George Liu


Friction/Frictionless in the City

Michael O’Regan, Bournemouth University

Human mobility does not occur without social and spatial friction. Yet, the notion of friction is largely understood in a negative manner. From urban planners to Silicon Valley developers, along with many urban residents, friction is seen as a pain. Uber, for example, removes friction at nearly every step. It calls you where you are, no taxi or bus queues and alerts you when it the car is approaching. For the busy urbanite, travel and payment for services like Uber becomes frictionless. Tom Hulme talks about shortcut called desire paths, which are often the path of least resistance. He argues that if you don’t offer “low friction” in your product and service designs, someone else will. There is a fantasy of the frictionless city, which can articulate the desires for a social world unbound by structural antagonism and ‘in which the economy can perform optimally with minimal government interference’ (Bach 2011:107). Products and services designed to be “low friction” often promote ease of movement, consumption of less time, and value of money. Yet, the concept of friction does require critical thinking to take on various perspectives. The presentation will explore the profound effects of ‘friction’ (e.g. friction points) and whether a frictionless city makes for a community of atomised individuals in privatised space protected from their environment and each other or makes for new societal directions, leading to as a freer, more sustainable, less antagonistic city.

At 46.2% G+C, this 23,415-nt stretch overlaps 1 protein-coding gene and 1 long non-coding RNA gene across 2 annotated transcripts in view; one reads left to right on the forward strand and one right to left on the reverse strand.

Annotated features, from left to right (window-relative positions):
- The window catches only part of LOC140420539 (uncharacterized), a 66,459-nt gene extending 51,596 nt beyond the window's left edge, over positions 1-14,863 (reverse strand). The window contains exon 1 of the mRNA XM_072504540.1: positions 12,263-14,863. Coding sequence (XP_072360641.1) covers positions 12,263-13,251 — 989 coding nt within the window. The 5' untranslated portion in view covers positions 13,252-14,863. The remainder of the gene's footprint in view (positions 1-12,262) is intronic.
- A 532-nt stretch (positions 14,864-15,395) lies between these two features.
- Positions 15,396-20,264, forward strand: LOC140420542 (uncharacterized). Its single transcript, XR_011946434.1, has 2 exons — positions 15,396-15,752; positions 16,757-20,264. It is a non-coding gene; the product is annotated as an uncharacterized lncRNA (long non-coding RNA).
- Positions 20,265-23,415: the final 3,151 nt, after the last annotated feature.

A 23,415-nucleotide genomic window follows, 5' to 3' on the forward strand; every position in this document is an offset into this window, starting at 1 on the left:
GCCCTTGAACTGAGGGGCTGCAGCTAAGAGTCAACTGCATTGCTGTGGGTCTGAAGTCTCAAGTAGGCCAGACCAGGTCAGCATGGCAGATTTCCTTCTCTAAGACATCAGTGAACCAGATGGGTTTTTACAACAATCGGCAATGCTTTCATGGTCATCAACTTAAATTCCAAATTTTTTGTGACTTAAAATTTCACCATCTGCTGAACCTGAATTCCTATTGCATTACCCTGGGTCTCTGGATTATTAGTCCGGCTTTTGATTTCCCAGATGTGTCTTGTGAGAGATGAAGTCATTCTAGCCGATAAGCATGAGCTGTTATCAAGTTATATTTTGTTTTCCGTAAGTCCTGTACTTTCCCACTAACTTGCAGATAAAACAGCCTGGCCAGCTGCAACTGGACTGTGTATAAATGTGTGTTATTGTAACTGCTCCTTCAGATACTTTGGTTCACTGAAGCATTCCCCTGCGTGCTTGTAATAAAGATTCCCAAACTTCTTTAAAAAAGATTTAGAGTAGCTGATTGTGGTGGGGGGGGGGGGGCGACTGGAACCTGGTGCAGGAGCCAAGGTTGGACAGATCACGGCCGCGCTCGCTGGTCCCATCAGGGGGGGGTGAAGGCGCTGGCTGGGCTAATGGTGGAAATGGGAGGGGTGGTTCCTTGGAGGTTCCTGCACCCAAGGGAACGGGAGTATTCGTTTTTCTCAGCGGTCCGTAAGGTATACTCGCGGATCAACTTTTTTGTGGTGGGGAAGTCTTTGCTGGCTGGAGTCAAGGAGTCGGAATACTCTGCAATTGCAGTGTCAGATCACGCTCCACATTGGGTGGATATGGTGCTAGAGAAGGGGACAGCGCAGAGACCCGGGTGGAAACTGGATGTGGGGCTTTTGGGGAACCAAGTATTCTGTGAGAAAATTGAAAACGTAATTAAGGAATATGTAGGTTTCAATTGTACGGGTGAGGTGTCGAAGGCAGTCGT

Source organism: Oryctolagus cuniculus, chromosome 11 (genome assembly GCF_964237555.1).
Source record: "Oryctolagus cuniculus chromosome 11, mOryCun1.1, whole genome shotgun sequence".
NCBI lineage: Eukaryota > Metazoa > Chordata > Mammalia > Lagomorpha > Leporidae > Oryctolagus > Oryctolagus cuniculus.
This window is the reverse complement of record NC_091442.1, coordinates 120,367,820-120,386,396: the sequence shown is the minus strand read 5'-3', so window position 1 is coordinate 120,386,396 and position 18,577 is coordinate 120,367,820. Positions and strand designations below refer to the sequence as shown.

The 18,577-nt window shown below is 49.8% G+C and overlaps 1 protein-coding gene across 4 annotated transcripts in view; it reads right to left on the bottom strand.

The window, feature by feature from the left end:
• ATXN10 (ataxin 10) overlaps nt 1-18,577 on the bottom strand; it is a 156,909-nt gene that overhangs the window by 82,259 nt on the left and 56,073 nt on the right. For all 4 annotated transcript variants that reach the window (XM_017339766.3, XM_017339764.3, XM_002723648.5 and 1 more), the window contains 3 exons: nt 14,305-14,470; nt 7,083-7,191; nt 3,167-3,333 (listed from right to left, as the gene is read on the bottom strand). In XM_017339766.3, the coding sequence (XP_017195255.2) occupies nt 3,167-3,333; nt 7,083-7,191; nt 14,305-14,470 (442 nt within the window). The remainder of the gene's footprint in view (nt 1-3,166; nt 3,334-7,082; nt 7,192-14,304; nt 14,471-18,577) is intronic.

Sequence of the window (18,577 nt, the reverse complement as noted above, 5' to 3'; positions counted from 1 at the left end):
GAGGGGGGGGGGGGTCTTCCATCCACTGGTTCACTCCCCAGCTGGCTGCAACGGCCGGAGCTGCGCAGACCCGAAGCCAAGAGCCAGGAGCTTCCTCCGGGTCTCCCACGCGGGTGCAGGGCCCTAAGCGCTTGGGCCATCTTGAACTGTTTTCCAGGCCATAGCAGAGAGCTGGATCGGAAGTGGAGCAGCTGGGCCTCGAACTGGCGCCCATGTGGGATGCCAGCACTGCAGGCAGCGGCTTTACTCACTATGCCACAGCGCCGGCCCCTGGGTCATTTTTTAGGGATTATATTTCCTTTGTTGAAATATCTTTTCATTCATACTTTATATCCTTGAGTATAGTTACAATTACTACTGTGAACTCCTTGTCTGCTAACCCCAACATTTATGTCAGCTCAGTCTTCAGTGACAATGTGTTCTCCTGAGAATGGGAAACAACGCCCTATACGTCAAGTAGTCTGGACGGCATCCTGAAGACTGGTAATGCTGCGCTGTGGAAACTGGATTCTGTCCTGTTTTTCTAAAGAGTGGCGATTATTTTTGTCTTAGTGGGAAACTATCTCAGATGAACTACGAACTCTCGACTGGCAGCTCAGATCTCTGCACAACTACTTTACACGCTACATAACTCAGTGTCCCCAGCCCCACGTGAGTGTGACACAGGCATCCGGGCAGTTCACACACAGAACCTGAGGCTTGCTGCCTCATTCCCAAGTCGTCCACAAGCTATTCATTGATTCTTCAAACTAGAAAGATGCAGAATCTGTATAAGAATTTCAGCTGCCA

Michael O’Regan